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The latest prototype of SpaceX's next-generation Starship rocket exploded after it attempted to land, following a development test flight.
Earlier today, SpaceX was carrying out a high-altitude flight test of Starship serial number 9 (SN9), with the company saying it was 'the second high-altitude suborbital flight test of a Starship prototype from our site in Cameron County, Texas'.
A live stream of the flight showed how the rocket launched successfully, but exploded on impact when it made an attempt to land.
Speculating why the landing may have ended so badly, one Twitter user suggested: "Looks like it was turned, and not vertical as it attempted the landing."
Another said: "It looks like they just wait too long to flip it upright and turn the engine on. It looks like it is coming in too fast and they start the landing too late."
SpaceX principal integration engineer John Insprucker commented on SpaceX's livestream of the test flight: "We had, again, another great flight up. We've got a lot of good data on flap control, we've just got to work on that landing a little bit."
Ahead of today's flight, SpaceX outlined its plans to fly 'approximately 10km' in altitude, with SN9 powered through its ascent by three Raptor engines, each 'shutting down in sequence prior to the vehicle reaching apogee'.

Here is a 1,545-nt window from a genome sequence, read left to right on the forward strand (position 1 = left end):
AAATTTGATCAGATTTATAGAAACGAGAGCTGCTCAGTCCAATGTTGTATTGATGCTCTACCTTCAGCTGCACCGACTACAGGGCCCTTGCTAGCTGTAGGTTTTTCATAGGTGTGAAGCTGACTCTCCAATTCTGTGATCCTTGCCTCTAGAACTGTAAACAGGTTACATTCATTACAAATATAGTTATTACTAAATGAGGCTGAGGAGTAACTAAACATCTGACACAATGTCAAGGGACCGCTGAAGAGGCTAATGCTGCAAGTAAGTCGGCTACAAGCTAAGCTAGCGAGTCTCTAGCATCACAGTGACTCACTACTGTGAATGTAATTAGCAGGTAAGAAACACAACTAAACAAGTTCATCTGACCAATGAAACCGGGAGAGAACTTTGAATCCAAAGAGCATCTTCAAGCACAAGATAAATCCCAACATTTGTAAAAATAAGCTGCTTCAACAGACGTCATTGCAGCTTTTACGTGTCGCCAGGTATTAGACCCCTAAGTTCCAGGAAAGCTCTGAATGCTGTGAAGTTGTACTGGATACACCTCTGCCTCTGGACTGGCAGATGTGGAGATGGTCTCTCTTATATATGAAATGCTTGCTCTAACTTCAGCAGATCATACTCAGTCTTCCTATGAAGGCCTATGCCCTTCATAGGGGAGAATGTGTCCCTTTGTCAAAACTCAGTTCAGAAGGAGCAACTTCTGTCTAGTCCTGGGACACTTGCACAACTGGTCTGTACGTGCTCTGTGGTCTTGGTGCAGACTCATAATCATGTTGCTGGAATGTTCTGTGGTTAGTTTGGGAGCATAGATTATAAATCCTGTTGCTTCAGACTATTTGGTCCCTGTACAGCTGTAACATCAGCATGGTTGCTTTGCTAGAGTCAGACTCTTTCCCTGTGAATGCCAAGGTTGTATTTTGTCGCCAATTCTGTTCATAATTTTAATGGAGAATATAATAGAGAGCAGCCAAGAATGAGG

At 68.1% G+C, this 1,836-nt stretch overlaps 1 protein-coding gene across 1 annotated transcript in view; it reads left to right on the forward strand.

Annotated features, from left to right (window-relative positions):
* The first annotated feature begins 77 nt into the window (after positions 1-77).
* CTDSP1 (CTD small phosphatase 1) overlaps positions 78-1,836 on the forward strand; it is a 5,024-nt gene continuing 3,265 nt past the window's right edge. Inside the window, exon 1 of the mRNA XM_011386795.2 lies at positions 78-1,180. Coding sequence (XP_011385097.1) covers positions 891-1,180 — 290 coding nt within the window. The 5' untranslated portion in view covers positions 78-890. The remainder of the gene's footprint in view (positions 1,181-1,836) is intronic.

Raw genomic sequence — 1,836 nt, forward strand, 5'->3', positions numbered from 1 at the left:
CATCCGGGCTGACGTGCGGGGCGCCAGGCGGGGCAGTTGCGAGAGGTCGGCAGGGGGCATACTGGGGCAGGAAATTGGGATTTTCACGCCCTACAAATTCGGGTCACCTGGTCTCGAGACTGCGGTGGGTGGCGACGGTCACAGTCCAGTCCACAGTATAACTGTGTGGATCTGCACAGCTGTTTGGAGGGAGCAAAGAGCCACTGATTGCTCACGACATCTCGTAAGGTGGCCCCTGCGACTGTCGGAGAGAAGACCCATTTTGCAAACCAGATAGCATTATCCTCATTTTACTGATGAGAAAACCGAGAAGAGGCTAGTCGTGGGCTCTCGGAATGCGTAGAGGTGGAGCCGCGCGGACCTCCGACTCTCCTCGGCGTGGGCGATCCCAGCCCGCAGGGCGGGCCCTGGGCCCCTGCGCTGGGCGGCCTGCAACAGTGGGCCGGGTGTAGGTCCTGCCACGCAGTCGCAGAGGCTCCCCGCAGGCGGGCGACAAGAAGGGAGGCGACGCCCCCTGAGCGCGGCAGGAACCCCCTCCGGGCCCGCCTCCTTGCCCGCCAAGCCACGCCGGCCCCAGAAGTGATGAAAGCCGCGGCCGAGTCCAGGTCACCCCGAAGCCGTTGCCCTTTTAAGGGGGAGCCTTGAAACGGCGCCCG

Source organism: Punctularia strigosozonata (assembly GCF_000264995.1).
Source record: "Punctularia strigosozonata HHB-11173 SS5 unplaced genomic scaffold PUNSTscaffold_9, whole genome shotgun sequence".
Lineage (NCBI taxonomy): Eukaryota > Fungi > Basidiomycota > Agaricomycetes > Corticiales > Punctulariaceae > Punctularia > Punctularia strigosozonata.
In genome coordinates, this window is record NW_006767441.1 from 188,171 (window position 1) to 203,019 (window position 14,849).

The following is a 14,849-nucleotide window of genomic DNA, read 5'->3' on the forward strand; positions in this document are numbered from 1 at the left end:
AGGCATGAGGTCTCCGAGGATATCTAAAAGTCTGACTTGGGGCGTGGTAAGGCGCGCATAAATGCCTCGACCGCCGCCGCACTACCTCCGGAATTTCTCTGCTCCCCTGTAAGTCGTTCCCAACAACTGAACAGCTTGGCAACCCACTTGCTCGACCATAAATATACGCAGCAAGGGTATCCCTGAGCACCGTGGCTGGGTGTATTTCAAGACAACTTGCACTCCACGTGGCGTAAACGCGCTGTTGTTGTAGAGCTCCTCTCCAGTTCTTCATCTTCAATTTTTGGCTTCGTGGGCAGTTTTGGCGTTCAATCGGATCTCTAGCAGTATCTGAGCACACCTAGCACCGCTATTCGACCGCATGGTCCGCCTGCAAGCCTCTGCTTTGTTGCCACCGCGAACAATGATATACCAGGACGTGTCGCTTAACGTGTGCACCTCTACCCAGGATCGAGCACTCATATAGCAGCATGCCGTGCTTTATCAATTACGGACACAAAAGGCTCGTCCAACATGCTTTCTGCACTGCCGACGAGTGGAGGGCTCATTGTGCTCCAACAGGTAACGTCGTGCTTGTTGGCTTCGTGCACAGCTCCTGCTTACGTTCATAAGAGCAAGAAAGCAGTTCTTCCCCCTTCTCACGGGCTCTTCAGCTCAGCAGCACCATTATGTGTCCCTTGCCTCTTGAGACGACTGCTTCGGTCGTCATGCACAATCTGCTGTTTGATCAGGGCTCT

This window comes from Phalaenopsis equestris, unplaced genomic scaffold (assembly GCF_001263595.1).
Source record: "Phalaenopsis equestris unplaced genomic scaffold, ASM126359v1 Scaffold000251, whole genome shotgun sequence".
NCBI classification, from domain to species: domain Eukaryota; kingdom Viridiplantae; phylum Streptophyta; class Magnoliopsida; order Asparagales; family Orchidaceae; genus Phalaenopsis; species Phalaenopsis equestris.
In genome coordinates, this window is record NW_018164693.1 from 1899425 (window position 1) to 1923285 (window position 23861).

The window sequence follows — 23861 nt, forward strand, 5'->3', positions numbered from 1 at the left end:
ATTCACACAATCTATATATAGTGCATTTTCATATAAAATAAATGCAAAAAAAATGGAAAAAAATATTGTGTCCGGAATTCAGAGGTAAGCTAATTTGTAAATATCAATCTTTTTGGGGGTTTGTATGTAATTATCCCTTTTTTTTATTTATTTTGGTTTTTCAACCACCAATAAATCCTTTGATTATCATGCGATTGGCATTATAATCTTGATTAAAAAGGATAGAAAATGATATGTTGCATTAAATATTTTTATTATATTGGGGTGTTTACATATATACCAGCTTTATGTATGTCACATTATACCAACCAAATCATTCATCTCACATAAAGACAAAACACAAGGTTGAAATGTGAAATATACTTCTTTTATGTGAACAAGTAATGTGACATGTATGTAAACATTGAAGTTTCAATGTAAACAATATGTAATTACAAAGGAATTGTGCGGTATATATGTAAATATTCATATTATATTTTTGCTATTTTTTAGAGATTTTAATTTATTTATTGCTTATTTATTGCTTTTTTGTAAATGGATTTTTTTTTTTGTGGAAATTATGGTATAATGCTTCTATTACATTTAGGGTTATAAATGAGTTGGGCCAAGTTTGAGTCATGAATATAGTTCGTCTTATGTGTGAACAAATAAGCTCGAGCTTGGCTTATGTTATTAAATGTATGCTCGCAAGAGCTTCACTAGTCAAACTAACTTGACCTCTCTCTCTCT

A post on its website explained the planned process for its landing, saying: "The Starship prototype will descend under active aerodynamic control, accomplished by independent movement of two forward and two aft flaps on the vehicle.
"All four flaps are actuated by an onboard flight computer to control Starship's attitude during flight and enable precise landing at the intended location.
"SN9's Raptor engines will then reignite as the vehicle attempts a landing flip maneuver immediately before touching down on the landing pad adjacent to the launch mount.
"A controlled aerodynamic descent with body flaps and vertical landing capability, combined with in-space refilling, are critical to landing Starship at destinations across the solar system where prepared surfaces or runways do not exist, and returning to Earth.
"This capability will enable a fully reusable transportation system designed to carry both crew and cargo on long-duration, interplanetary flights and help humanity return to the Moon, and travel to Mars and beyond."
The flight was similar to the one one SpaceX conducted back in December, when it launched prototype SN8 on the highest and longest flight to date.
That one also made an explosive landing when it arrived back to Earth.
Better luck next time, let's hope.
Featured Image Credit: SpaceX
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